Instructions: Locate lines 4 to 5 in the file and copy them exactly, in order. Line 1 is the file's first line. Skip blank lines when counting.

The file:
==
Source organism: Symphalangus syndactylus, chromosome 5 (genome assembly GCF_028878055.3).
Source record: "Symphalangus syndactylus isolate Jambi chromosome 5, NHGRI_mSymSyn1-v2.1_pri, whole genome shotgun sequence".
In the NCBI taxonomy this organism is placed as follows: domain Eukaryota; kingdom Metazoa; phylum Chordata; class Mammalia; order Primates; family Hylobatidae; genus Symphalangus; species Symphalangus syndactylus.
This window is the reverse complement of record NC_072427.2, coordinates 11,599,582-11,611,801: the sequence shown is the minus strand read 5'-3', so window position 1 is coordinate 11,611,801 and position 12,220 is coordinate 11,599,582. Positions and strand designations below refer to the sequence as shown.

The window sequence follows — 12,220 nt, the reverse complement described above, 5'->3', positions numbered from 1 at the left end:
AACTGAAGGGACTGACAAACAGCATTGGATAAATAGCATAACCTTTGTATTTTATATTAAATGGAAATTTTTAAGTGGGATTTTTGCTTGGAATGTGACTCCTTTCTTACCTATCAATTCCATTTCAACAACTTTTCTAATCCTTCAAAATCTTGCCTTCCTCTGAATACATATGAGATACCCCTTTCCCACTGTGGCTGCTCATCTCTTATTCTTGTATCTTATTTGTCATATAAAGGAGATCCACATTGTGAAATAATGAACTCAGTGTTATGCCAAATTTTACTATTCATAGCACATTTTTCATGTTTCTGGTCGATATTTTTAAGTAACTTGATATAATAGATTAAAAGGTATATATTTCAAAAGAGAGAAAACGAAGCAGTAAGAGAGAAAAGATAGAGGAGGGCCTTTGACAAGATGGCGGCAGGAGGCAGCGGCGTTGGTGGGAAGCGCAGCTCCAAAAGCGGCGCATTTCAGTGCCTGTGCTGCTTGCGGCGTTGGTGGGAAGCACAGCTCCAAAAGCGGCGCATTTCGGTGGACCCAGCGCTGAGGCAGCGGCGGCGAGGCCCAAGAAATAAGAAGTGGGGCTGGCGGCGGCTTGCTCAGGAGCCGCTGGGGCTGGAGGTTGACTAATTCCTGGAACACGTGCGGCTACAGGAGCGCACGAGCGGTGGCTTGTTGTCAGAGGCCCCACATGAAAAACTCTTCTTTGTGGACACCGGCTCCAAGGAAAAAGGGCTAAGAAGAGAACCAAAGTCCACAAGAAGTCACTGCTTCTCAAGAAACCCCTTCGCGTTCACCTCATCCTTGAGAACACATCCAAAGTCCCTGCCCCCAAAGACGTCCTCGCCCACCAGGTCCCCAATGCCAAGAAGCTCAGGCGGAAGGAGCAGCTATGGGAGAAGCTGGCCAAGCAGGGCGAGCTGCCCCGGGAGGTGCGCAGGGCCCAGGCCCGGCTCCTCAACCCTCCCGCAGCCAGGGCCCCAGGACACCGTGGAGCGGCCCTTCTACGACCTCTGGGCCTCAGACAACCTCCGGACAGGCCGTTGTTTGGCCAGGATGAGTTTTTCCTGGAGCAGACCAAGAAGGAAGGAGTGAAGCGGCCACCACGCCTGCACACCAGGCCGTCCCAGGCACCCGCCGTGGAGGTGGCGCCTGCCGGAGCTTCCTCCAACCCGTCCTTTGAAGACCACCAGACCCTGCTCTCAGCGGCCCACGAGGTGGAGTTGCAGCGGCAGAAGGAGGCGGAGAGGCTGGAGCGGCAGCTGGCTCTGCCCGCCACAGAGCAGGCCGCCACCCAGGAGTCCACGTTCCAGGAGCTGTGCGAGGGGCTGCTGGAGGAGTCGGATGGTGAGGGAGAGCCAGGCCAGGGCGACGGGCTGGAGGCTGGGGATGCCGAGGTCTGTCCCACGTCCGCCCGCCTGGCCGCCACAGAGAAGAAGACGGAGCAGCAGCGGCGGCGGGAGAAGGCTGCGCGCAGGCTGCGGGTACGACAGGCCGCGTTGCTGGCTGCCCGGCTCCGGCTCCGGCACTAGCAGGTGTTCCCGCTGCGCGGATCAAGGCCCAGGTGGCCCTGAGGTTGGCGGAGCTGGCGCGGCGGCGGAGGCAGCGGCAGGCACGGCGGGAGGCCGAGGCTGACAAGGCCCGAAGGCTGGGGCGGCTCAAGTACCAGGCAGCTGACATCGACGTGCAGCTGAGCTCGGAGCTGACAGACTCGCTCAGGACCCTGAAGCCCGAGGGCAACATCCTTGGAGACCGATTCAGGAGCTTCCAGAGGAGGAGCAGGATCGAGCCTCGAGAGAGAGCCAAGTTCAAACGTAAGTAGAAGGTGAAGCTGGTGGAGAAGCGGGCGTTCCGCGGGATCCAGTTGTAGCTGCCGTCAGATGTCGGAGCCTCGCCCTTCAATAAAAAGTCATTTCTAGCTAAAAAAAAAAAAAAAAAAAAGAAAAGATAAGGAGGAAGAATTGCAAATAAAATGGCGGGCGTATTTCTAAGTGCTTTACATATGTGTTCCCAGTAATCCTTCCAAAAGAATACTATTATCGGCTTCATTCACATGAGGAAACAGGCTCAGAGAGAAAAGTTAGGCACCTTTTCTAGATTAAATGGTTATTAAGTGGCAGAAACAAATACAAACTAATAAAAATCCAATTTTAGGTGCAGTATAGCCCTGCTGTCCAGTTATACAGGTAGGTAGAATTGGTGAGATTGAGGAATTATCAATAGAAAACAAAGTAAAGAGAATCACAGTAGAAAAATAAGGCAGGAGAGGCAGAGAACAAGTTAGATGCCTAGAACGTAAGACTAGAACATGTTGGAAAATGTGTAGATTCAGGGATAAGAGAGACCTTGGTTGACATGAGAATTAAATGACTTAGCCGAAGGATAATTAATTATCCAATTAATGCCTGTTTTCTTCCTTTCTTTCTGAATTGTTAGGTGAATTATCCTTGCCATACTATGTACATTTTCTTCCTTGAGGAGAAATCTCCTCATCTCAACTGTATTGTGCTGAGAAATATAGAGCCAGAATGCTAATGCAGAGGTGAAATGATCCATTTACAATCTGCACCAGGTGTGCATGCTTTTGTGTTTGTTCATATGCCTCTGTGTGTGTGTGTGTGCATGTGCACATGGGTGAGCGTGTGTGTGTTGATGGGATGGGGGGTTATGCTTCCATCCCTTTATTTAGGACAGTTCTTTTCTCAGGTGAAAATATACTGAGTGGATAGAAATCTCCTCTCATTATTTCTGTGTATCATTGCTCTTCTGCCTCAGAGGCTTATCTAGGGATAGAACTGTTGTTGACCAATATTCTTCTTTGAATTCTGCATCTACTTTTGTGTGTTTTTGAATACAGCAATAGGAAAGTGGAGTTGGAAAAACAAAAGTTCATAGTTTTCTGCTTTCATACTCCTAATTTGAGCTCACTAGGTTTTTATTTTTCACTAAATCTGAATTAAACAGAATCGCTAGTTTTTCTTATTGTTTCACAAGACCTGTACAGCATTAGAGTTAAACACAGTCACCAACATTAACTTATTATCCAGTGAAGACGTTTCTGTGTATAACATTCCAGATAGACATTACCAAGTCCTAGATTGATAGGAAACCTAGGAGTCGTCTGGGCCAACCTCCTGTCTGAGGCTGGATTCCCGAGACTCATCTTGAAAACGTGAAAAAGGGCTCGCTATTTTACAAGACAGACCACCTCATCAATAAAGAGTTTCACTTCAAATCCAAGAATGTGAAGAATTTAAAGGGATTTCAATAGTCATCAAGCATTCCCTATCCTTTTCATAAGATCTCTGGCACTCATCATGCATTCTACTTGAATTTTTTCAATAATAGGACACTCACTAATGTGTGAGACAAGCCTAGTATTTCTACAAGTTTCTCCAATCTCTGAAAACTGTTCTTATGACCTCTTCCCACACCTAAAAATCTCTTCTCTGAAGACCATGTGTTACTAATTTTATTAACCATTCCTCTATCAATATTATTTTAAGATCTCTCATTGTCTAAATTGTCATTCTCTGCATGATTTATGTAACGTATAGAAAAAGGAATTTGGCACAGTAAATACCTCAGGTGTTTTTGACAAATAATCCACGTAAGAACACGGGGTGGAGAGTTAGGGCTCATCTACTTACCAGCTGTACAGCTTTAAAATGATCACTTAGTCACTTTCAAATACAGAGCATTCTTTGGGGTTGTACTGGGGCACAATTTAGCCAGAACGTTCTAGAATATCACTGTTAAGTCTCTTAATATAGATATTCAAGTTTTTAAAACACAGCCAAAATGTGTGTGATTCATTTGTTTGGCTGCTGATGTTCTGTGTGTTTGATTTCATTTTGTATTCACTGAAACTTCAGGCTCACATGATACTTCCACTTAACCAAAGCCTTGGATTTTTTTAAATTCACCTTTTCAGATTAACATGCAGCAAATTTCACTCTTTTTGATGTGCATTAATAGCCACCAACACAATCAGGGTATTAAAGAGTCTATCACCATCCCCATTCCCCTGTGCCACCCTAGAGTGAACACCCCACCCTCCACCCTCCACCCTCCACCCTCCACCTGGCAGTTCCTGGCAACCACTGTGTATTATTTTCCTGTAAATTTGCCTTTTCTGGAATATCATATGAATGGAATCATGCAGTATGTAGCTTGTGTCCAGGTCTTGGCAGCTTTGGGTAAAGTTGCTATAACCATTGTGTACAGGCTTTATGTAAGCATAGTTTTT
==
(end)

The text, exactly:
This window is the reverse complement of record NC_072427.2, coordinates 11,599,582-11,611,801: the sequence shown is the minus strand read 5'-3', so window position 1 is coordinate 11,611,801 and position 12,220 is coordinate 11,599,582. Positions and strand designations below refer to the sequence as shown.

The window sequence follows — 12,220 nt, the reverse complement described above, 5'->3', positions numbered from 1 at the left end: